The .NET Binding for Messaging could be made more user-friendly with the addition of a property that indicates whether or not the underlying binding is still available. A C# coder may innocently write:
(1) Message mA = new Message("a");
(2) Message mB = mA;
After disposing of message mB then message mA is clobbered. 'Message' is a 'ref class' type and messages mA and mB refer to the same object on managed heap. When message mB is disposed then the bound C++ Messaging object is deleted . Any reference to the bound message part of mA will result in an illegal memory reference (to 0) and a process exit. The .NET runtime can't catch this fault.
The obvious answer is not to do that. If the second line of code was 'Message mB = new Message(mA)' then mA and mB would have been completely separate and disposing of either would have no effect on the other.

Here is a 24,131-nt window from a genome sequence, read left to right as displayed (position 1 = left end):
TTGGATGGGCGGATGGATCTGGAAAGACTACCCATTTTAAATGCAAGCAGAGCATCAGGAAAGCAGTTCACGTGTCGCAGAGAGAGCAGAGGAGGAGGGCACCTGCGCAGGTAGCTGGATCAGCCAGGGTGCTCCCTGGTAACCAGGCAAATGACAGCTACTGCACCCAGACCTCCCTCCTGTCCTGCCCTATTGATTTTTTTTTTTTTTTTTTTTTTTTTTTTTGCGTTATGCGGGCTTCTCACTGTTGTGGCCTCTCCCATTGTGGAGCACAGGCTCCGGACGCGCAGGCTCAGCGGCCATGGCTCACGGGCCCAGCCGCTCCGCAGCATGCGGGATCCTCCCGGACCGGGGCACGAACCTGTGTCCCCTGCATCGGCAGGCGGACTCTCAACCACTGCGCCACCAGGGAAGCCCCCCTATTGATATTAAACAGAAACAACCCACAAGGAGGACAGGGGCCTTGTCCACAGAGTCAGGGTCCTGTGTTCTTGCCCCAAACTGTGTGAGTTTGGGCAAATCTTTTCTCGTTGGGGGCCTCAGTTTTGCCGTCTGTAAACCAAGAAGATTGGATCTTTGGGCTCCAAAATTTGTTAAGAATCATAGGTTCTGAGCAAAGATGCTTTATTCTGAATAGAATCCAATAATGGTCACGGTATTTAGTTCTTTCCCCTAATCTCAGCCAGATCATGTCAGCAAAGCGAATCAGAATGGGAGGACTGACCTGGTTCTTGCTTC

Another answer is to have the binding check for a null binding reference on each and every access and then to throw if the underlying binding is gone. This is not very appealing from a performance standpoint.
As a compromise I would like to add a property isBound to each class. Users then have a fighting chance to check that the binding is still in effect and that function calls on the object shouldn't blow up. This property would be useful in Assert statements or in debugging.
 If anyone knows how to have my binding library intercept example code line (2) and create reference counts, please let me know.